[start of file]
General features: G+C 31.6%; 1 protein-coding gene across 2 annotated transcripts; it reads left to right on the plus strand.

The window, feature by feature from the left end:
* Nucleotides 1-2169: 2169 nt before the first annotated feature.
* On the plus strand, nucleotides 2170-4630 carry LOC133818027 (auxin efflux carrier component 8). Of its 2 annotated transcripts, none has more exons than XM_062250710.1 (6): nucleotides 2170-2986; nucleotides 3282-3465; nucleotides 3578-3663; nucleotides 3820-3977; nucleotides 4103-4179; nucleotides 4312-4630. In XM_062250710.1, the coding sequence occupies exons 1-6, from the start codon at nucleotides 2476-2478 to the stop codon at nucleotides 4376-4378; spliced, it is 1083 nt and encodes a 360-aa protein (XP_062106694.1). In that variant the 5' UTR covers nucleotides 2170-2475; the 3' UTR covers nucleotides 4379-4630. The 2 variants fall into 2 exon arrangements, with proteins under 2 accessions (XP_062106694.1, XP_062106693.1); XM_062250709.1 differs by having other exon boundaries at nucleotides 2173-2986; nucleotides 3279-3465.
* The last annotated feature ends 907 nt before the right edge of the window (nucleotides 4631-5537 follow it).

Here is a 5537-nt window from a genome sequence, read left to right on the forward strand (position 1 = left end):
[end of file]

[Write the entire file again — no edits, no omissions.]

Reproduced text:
General features: G+C 31.6%; 1 protein-coding gene across 2 annotated transcripts; it reads left to right on the plus strand.

The window, feature by feature from the left end:
* Nucleotides 1-2169: 2169 nt before the first annotated feature.
* On the plus strand, nucleotides 2170-4630 carry LOC133818027 (auxin efflux carrier component 8). Of its 2 annotated transcripts, none has more exons than XM_062250710.1 (6): nucleotides 2170-2986; nucleotides 3282-3465; nucleotides 3578-3663; nucleotides 3820-3977; nucleotides 4103-4179; nucleotides 4312-4630. In XM_062250710.1, the coding sequence occupies exons 1-6, from the start codon at nucleotides 2476-2478 to the stop codon at nucleotides 4376-4378; spliced, it is 1083 nt and encodes a 360-aa protein (XP_062106694.1). In that variant the 5' UTR covers nucleotides 2170-2475; the 3' UTR covers nucleotides 4379-4630. The 2 variants fall into 2 exon arrangements, with proteins under 2 accessions (XP_062106694.1, XP_062106693.1); XM_062250709.1 differs by having other exon boundaries at nucleotides 2173-2986; nucleotides 3279-3465.
* The last annotated feature ends 907 nt before the right edge of the window (nucleotides 4631-5537 follow it).

Here is a 5537-nt window from a genome sequence, read left to right on the forward strand (position 1 = left end):